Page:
Bush's Big Sweep
It was an election with almost no political downside for a President riding high in the polls. If Republicans suffered setbacks in the Nov. 5 elections, the White House was ready to blame the midterm curse that afflicts virtually all rookie Commanders-in-Chief. But George W. Bush decided to roll the dice. He put his prestige and record-breaking job-approval ratings on the line and set out on frantic cross-country visits to key swing states.
The result was a narrow but decisive sweep of Capitol Hill. The Senate will now have a minimum of 51 Republicans, with at least 46 Democrats and 1 Independent. Louisiana Democrat Mary L. Landrieu faces a Dec. 7 runoff with Republican Suzanne Haik Terrell. And as BusinessWeek went to press on Nov. 6, a recount was likely in the race between incumbent Democratic Senator Tim Johnson of South Dakota and challenger John Thune. The GOP, meanwhile, had a 227-203 edge in the House, a gain of at least three seats, with four races still undecided at press time.
The election was a historic victory for Bush, who became only the fourth President since the Civil War to gain House seats at midterm. "This election puts Bush in the driver's seat to accomplish a number of things on the business front that he would never have imagined," says Steve Grossman, a former Democratic National Committee chairman and CEO of MassEnvelopePlus, a Massachusetts graphics company. Among the top priorities on which Bush will have added clout: tax cuts, tort reform, and confirmation of conservative federal judges. But even with a new mandate, he won't have time to gloat. Awaiting him: a possible war with Iraq and a slumbering economy.
The showdown with Saddam Hussein clearly helped Republicans in the closing days of the campaign. Bush, who visited 15 states during a final-week blitz, ended up carrying almost all of his endorsed candidates to victory. Among them: hand-picked Senate challengers in Missouri, Minnesota, and Georgia.
The evening brought a few disappointments, of course. Democrats swept to the governorships of several key Presidential battleground states, including Pennsylvania, Michigan, and Illinois, complicating the White House strategy for Reelection 2004. Still, the statehouse triumphs did little to cheer Dems. Unable to turn the weak economy to their advantage, they are already pointing fingers.
As Democrats try to figure out what went so wrong, Bush has to get back to business. The denouement with Saddam is fast approaching (a U.N. vote was scheduled for Nov. 8), and a teetering economy demands his attention.
In addition, Bush must swiftly hammer out final deals with Congress on terrorism insurance and homeland security. He must find common ground on long-debated energy legislation. And he will at least try to break the partisan gridlock over a prescription drug benefit for seniors and judicial nominations. Finally, the Administration will have to decide whether to tackle two long-term priorities: tax reform and the troubled Social Security system.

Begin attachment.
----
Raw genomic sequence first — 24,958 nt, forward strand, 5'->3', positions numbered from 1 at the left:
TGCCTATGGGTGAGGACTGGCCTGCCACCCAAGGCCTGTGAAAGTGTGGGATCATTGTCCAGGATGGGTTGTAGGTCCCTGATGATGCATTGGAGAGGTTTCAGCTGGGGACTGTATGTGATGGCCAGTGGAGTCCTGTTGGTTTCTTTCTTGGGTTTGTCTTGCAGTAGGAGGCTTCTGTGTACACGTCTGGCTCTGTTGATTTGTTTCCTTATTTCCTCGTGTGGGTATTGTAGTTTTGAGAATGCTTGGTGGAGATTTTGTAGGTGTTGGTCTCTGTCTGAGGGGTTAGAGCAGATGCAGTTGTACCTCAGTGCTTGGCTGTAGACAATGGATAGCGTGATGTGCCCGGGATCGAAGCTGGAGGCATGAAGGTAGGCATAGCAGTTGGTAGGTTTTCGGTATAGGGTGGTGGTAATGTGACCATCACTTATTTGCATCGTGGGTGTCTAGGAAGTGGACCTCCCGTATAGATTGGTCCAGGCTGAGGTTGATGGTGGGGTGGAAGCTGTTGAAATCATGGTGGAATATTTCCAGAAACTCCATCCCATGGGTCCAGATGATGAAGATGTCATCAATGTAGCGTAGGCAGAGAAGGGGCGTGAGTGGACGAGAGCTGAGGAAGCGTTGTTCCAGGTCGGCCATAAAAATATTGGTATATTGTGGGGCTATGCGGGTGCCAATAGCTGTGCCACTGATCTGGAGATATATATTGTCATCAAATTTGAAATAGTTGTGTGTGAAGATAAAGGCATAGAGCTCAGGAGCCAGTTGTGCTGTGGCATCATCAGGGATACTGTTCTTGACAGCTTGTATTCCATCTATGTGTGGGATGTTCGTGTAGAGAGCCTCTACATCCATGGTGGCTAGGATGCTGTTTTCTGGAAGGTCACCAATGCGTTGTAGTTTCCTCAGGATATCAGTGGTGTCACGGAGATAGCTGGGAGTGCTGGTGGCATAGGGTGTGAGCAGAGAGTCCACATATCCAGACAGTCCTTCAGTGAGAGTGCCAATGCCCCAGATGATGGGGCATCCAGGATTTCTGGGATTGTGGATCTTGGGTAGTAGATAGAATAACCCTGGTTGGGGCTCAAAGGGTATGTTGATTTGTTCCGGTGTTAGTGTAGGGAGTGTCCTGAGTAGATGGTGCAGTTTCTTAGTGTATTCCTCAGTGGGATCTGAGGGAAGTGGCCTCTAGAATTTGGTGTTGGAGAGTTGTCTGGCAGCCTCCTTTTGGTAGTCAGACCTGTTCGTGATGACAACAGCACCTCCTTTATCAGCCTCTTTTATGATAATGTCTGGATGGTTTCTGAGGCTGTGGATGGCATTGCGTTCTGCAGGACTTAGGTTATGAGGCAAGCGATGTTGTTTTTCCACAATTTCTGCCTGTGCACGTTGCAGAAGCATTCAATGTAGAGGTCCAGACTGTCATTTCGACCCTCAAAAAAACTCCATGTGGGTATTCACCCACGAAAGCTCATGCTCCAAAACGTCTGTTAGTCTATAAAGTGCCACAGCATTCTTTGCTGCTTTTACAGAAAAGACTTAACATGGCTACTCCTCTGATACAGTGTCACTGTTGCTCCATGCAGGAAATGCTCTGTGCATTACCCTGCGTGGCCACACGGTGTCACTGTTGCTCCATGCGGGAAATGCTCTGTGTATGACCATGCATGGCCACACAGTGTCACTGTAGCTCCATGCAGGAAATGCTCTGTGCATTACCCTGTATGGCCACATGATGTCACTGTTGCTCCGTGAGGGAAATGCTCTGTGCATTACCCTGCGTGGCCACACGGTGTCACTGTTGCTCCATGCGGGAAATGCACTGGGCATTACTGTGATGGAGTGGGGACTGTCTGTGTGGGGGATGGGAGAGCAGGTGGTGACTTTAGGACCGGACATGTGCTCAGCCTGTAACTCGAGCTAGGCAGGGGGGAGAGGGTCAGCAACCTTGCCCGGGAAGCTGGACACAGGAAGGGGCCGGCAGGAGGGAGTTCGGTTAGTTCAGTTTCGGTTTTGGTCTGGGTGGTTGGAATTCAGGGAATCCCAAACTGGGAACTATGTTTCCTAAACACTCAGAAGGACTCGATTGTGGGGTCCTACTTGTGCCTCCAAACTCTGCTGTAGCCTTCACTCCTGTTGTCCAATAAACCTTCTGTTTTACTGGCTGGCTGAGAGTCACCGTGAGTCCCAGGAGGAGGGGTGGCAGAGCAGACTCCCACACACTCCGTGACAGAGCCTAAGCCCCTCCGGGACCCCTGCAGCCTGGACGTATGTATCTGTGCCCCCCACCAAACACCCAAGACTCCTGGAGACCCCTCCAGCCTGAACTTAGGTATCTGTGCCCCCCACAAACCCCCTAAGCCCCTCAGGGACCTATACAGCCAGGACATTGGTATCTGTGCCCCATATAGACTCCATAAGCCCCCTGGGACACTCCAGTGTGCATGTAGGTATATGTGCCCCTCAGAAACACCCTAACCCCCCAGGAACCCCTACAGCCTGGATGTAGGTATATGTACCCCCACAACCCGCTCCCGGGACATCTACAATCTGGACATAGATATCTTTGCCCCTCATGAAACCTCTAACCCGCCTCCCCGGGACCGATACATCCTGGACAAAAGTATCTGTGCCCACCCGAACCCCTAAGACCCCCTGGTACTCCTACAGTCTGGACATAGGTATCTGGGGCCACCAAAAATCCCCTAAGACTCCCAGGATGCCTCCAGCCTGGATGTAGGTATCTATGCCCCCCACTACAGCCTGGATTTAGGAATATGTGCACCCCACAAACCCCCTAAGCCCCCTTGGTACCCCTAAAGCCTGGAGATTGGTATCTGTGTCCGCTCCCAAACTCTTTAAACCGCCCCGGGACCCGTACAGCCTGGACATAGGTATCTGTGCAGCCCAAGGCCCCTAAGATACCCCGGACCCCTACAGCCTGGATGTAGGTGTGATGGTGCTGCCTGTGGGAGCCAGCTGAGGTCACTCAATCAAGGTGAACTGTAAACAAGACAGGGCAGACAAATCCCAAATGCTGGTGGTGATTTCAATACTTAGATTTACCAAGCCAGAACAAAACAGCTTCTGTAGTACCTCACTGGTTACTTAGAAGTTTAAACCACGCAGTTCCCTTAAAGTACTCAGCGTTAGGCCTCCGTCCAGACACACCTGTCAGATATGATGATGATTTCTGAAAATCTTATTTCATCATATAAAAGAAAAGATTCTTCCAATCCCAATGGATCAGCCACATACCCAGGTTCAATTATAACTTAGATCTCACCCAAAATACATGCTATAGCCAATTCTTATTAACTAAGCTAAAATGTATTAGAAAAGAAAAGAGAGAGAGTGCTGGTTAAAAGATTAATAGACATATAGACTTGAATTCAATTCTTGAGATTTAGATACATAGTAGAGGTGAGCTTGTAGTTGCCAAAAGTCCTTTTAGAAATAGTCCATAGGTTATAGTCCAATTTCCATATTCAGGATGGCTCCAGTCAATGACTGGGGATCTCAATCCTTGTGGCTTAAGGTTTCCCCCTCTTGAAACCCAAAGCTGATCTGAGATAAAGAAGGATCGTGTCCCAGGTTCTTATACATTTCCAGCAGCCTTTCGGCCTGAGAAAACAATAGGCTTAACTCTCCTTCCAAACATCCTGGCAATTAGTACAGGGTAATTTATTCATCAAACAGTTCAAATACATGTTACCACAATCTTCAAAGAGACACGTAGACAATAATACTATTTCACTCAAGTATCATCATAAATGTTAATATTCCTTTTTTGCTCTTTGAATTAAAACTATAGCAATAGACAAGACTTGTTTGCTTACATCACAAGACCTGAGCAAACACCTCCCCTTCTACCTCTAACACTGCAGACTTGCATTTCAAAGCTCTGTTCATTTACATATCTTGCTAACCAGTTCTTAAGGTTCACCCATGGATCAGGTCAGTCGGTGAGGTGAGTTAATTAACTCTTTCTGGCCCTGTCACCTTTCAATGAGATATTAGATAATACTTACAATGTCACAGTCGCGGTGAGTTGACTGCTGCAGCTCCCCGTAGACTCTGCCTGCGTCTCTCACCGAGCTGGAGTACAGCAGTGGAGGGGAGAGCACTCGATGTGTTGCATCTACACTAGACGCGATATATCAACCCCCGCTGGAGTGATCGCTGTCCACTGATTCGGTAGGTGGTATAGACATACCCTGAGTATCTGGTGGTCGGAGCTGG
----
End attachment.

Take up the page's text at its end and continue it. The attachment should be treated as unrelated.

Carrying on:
That's a hefty to-do list for any President, especially one without a solid majority in either house of Congress. Because 60-votes are necessary to accomplish almost anything in the Senate, passing major legislation will require lawmakers to reach across the aisle. "The Senate was designed by our forefathers to be very slow and difficult to move, and boy have they succeeded," says incoming Senate Majority Leader Trent Lott (R-Miss.).
Hurdle One for the President is that, for a while at least, his top two goals--jump-starting the economy and ending the reign of Saddam--could be incompatible. So far, war jitters are sapping corporate and consumer confidence, prompting Bush advisers to worry that the economy could stall. Consumer confidence cratered in October, plunging to a nine-year low. Auto sales during the month fell to their lowest level in four years despite incentives. And October chain-store sales were "dismal," says Bank of Tokyo-Mitsubishi senior economist Michael P. Niemira.
The drums of war are also giving already risk-averse corporate chieftains another reason to hold back on spending and hiring in a bid to boost paltry profits. Capital-goods orders tumbled more than 4% in October, while private payrolls shrank by 29,000. And the manufacturing sector looks to have fallen back into recession. According to a survey by the Institute for Supply Management, manufacturing contracted in October for the second straight month. Says Allen Sinai, chief global economist for consultants Decision Economics Inc.: "We're going to see a very poor fourth quarter and a bad Christmas. It's very, very dicey." Other economists are also sharply reducing forecasts for fourth-quarter growth. Many now see growth of 1% or less, vs. 3.1% in the third. First-quarter 2003 forecasts are being pared, too, in some cases to as little as 1%.
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By Richard S. Dunham and Howard Gleckman, with Rich Miller and Lorraine Woellert, in Washington; Amy Barrett in Philadelphia; William C. Symonds in Boston